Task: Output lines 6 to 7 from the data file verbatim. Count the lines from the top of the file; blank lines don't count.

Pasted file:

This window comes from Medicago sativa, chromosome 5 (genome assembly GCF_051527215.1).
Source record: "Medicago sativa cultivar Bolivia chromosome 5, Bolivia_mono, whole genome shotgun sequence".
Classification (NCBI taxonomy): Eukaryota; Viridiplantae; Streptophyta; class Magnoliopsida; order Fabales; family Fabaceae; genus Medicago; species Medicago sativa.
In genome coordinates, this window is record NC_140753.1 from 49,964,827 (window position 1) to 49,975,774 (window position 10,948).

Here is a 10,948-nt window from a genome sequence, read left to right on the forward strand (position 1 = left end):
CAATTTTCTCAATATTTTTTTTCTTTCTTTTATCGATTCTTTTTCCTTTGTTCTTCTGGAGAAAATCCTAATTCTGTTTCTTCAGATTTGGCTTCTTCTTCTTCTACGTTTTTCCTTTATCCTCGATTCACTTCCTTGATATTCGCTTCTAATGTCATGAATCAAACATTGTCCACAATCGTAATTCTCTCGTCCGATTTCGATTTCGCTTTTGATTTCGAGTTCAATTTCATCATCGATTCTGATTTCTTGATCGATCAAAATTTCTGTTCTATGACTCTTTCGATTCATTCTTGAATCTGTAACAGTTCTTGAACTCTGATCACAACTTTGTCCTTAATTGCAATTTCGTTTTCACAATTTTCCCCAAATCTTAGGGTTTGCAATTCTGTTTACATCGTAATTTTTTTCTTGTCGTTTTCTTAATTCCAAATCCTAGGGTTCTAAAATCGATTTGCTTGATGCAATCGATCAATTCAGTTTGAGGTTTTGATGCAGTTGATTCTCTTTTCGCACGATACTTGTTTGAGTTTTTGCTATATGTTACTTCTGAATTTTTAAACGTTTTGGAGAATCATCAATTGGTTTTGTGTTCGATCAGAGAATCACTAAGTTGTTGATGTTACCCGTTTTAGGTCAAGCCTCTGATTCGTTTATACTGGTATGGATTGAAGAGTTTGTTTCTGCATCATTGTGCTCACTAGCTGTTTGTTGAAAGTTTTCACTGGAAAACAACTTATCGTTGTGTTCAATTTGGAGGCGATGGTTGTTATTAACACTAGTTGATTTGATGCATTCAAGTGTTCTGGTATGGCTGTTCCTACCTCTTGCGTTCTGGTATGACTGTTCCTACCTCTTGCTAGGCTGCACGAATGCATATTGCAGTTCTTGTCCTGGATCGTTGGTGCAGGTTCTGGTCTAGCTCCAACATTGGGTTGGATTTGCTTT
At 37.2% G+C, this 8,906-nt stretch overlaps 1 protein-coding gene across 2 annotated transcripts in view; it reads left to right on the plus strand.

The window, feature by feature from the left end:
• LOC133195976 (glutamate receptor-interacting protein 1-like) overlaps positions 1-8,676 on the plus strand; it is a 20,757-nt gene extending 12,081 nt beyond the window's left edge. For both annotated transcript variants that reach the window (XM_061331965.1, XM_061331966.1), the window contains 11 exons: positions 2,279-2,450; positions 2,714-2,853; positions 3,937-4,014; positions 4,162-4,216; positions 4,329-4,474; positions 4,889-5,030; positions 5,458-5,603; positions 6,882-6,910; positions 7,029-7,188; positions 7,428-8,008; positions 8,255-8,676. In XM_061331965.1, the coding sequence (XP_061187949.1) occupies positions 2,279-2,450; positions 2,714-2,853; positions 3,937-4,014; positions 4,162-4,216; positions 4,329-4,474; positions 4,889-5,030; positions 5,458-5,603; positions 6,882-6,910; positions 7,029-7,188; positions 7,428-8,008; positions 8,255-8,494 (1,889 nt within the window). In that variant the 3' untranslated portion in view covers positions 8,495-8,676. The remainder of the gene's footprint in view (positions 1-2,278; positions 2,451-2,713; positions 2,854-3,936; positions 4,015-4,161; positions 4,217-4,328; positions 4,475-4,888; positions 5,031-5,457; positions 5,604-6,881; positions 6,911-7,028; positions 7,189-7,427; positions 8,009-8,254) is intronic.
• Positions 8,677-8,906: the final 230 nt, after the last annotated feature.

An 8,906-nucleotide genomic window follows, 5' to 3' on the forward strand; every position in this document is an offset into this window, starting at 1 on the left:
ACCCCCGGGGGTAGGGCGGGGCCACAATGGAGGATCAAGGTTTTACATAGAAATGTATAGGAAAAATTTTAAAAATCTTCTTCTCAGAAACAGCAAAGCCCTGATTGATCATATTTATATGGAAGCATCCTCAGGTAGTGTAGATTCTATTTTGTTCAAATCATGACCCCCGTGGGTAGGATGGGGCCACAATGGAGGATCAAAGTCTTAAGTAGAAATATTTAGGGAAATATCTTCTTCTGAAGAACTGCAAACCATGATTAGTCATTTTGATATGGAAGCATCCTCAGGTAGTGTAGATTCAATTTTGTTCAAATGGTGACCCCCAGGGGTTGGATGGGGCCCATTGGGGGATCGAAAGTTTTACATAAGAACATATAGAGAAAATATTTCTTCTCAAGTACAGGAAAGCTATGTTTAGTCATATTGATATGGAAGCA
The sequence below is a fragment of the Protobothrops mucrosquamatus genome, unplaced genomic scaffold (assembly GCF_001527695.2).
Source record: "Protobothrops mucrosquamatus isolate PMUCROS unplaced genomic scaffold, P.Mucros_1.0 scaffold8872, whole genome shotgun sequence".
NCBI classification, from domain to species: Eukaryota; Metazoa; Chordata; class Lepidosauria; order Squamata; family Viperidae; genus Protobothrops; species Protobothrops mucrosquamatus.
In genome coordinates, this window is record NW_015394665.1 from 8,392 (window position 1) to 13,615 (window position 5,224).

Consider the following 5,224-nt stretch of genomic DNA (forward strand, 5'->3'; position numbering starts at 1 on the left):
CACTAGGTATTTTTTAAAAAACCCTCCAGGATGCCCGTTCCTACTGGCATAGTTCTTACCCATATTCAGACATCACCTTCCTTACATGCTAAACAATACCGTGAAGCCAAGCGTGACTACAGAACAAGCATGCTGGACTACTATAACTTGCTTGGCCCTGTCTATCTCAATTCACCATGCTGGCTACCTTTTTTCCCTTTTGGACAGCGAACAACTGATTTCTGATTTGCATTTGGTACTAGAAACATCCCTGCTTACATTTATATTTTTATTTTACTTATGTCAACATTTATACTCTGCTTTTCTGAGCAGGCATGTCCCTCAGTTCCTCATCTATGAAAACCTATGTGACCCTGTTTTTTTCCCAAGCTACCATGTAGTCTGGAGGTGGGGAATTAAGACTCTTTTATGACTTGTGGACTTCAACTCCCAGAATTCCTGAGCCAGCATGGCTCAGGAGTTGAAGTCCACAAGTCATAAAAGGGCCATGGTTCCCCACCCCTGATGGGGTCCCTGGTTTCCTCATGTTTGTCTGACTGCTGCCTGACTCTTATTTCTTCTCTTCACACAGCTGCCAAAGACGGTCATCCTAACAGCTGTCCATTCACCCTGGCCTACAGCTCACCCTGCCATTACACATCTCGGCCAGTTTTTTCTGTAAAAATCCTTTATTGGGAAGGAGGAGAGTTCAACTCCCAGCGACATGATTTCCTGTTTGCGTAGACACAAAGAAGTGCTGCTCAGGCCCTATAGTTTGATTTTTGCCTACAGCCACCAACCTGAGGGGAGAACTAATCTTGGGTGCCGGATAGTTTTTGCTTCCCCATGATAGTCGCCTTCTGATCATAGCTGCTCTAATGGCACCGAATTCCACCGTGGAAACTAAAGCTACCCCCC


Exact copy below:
CAATTTTCTCAATATTTTTTTTCTTTCTTTTATCGATTCTTTTTCCTTTGTTCTTCTGGAGAAAATCCTAATTCTGTTTCTTCAGATTTGGCTTCTTCTTCTTCTACGTTTTTCCTTTATCCTCGATTCACTTCCTTGATATTCGCTTCTAATGTCATGAATCAAACATTGTCCACAATCGTAATTCTCTCGTCCGATTTCGATTTCGCTTTTGATTTCGAGTTCAATTTCATCATCGATTCTGATTTCTTGATCGATCAAAATTTCTGTTCTATGACTCTTTCGATTCATTCTTGAATCTGTAACAGTTCTTGAACTCTGATCACAACTTTGTCCTTAATTGCAATTTCGTTTTCACAATTTTCCCCAAATCTTAGGGTTTGCAATTCTGTTTACATCGTAATTTTTTTCTTGTCGTTTTCTTAATTCCAAATCCTAGGGTTCTAAAATCGATTTGCTTGATGCAATCGATCAATTCAGTTTGAGGTTTTGATGCAGTTGATTCTCTTTTCGCACGATACTTGTTTGAGTTTTTGCTATATGTTACTTCTGAATTTTTAAACGTTTTGGAGAATCATCAATTGGTTTTGTGTTCGATCAGAGAATCACTAAGTTGTTGATGTTACCCGTTTTAGGTCAAGCCTCTGATTCGTTTATACTGGTATGGATTGAAGAGTTTGTTTCTGCATCATTGTGCTCACTAGCTGTTTGTTGAAAGTTTTCACTGGAAAACAACTTATCGTTGTGTTCAATTTGGAGGCGATGGTTGTTATTAACACTAGTTGATTTGATGCATTCAAGTGTTCTGGTATGGCTGTTCCTACCTCTTGCGTTCTGGTATGACTGTTCCTACCTCTTGCTAGGCTGCACGAATGCATATTGCAGTTCTTGTCCTGGATCGTTGGTGCAGGTTCTGGTCTAGCTCCAACATTGGGTTGGATTTGCTTT
At 37.2% G+C, this 8,906-nt stretch overlaps 1 protein-coding gene across 2 annotated transcripts in view; it reads left to right on the plus strand.